Chip emulation enters multi-project world, says Mentor
Complex chip design simulation and emulation is moving out of the engineering lab to become a global resource which can support multiple projects.
Emulator supplier, Mentor Graphics believes this will dramatically change chip design by making emulation more accessible and cost-effective.
“Increasing hardware and software complexity in system on chip design requires increased emulation engine power, and emulation had to adapt to deal with these complexity challenges,” said Jean-Marie Saint-Paul, European director at Mentor Graphics.
To date the focus has been to improve the efficiency of the emulation process. “Transaction-based emulation has changed the game for us,” said Saint-Paul.
The next step was to link hardware and software simulation, but also to make it possible to reuse simulation data, which is inherently costly and time consuming to create.
“Cost of emulation has dropped in ten years, cost per gate has dropped massively, but we knew we could go further,” said Saint-Paul.
To be more affordable as a design tool, Mentor believes emulation must change from “project-bound engineering lab instrument to datacentre-hosted global resource”.
The next step was to create virtual emulation environments running on enterprise servers which can be accessed by more than one design project.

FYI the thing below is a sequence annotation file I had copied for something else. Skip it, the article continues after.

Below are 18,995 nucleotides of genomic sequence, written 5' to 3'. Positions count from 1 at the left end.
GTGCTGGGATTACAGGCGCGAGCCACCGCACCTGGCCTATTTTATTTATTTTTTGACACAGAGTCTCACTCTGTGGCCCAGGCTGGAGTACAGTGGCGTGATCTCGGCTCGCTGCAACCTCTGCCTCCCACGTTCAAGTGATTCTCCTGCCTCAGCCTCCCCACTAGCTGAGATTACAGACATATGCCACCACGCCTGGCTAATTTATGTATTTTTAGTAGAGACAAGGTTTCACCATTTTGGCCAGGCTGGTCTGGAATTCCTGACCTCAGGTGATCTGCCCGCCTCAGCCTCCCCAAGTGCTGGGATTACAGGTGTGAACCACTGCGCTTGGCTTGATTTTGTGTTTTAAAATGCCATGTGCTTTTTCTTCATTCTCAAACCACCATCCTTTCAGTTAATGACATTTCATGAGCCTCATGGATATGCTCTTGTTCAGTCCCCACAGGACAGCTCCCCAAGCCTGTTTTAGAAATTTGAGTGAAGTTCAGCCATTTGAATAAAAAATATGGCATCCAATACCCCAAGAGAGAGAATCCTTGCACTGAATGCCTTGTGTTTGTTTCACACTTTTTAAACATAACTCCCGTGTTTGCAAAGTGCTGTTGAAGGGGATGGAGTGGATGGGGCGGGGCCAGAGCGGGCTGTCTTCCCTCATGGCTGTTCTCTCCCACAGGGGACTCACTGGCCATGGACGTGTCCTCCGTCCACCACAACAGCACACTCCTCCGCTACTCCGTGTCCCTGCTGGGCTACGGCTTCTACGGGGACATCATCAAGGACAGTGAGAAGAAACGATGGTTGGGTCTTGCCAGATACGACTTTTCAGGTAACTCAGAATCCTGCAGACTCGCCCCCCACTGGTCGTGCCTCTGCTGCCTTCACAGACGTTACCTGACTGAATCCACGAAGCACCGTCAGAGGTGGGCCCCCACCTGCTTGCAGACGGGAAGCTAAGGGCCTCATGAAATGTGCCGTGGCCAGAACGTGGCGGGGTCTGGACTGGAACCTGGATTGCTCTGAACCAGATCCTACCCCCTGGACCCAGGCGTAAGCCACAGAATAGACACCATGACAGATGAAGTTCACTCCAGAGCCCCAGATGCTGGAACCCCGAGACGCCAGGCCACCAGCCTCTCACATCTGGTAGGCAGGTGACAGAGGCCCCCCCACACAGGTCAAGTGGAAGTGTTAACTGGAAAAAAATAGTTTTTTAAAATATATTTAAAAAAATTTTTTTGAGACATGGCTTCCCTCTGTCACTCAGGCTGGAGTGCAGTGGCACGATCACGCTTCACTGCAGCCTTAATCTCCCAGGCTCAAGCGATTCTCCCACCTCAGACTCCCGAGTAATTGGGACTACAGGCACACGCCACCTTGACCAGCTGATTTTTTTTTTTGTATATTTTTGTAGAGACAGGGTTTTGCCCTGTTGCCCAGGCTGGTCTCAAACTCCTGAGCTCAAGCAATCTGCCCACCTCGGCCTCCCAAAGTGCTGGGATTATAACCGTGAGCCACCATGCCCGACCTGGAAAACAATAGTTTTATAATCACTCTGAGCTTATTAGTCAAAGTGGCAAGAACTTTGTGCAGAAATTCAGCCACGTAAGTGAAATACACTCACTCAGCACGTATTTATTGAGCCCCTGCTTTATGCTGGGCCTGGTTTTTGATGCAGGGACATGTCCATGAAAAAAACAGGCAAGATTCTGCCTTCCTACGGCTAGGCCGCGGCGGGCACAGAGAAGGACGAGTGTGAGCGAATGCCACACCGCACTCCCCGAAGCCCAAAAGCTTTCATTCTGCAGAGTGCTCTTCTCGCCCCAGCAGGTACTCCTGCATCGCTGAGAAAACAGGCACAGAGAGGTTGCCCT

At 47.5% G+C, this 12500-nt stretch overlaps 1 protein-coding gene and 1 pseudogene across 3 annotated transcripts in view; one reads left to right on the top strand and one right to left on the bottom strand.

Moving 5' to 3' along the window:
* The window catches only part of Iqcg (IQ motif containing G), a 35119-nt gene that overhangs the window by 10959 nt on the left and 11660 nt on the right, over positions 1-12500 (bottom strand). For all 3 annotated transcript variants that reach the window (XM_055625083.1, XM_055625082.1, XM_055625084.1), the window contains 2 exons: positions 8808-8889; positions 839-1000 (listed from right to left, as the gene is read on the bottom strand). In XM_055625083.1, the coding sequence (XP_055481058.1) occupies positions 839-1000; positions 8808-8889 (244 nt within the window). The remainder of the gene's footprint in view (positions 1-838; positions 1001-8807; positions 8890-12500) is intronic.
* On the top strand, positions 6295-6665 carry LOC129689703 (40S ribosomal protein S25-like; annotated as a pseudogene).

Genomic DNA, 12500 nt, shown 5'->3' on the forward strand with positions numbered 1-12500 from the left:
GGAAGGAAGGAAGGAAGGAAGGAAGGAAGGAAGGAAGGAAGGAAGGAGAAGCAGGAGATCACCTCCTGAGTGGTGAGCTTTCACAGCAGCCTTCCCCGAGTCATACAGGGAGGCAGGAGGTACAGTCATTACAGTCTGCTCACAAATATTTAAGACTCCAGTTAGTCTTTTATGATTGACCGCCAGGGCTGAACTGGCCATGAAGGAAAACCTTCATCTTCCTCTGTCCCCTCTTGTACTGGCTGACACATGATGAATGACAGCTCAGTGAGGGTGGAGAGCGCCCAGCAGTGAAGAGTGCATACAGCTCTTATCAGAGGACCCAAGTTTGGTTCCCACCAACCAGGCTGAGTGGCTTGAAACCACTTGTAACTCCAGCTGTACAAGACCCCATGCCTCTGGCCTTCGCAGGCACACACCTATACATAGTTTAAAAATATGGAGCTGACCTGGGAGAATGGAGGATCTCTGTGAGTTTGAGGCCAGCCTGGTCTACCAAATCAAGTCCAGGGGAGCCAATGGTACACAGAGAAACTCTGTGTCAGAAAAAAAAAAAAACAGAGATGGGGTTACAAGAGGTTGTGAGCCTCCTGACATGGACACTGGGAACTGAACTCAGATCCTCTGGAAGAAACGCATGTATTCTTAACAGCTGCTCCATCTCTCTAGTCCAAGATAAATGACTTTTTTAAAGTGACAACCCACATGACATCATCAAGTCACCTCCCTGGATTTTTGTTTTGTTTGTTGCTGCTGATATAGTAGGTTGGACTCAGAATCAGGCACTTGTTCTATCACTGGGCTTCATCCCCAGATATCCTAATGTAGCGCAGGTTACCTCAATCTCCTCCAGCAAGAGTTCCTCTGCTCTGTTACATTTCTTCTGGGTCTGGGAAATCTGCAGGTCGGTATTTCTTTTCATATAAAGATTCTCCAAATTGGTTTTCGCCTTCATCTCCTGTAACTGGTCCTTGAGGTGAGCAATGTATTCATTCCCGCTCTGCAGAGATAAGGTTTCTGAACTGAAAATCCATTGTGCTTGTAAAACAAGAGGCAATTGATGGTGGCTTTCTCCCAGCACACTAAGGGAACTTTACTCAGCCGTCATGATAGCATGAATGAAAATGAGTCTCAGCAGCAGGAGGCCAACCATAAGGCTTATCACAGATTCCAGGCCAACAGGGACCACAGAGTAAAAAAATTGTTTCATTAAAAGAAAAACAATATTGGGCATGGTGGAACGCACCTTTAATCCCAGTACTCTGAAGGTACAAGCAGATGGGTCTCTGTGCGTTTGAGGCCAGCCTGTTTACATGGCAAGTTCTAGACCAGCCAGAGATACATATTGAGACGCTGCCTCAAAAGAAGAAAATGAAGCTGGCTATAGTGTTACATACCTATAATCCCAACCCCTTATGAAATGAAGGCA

“The aim now is to make more efficient use of processing power,” said Saint-Paul.
The start of this process is removing the need for the in-circuit emulation (ICE) tangle of cables, speed adaptors and physical devices, replacing them with virtual devices.
These virtual devices, which Mentor calls VirtuaLab peripherals, are hosted as central resource within a company or even shared between companies in a datacentre. The software-defined peripherals can be configured for multiple projects.
Another part of the process is more closely coupling chip design verification, simulation and emulation and to move it all to become a datacentre resource.
Mentor calls this the Enterprise Verification Platform (EVP) which combines Questa verification tools, Visualizer debug environment and the Veloce OS3 VirtuaLAB peripherals for the first time.
With Veloce OS3 and Questa 10.3, assertions, coverage and runtime data from emulation, formal, simulation, mixed-signal and low power design are stored on the centralised database.
The virtual platform runs under the Veloce OS3 which manages the emulation resources by creating priority queues to make most efficient use of the resource.
The aim is to make complex chip emulation more affordable to remove the need for costly, dedicated hardware emulators for each project.
Smaller chip design firms may not need to investment in costly emulation systems. They could get their designs emulated by third party emulation service providers. Much in the same way firms use foundries to fab chips.
Saint-Paul believes there are security and IP licensing issues to be address but he sees the potential for this.
Another interesting possibility is using emulation to market chips before they are produced.
“”There could be a benefit of emulation for marketing. A design could be shared with customers earlier in the design cycle,” said Saint-Paul.
Another benefit of Veloce OS3 is it creates in the emulator PSL/SystemVerilog assertions, functional coverage, and UPF for low power.
This can be used to provide pre-silicon performance analysis of critical on-chip subsystems running application software.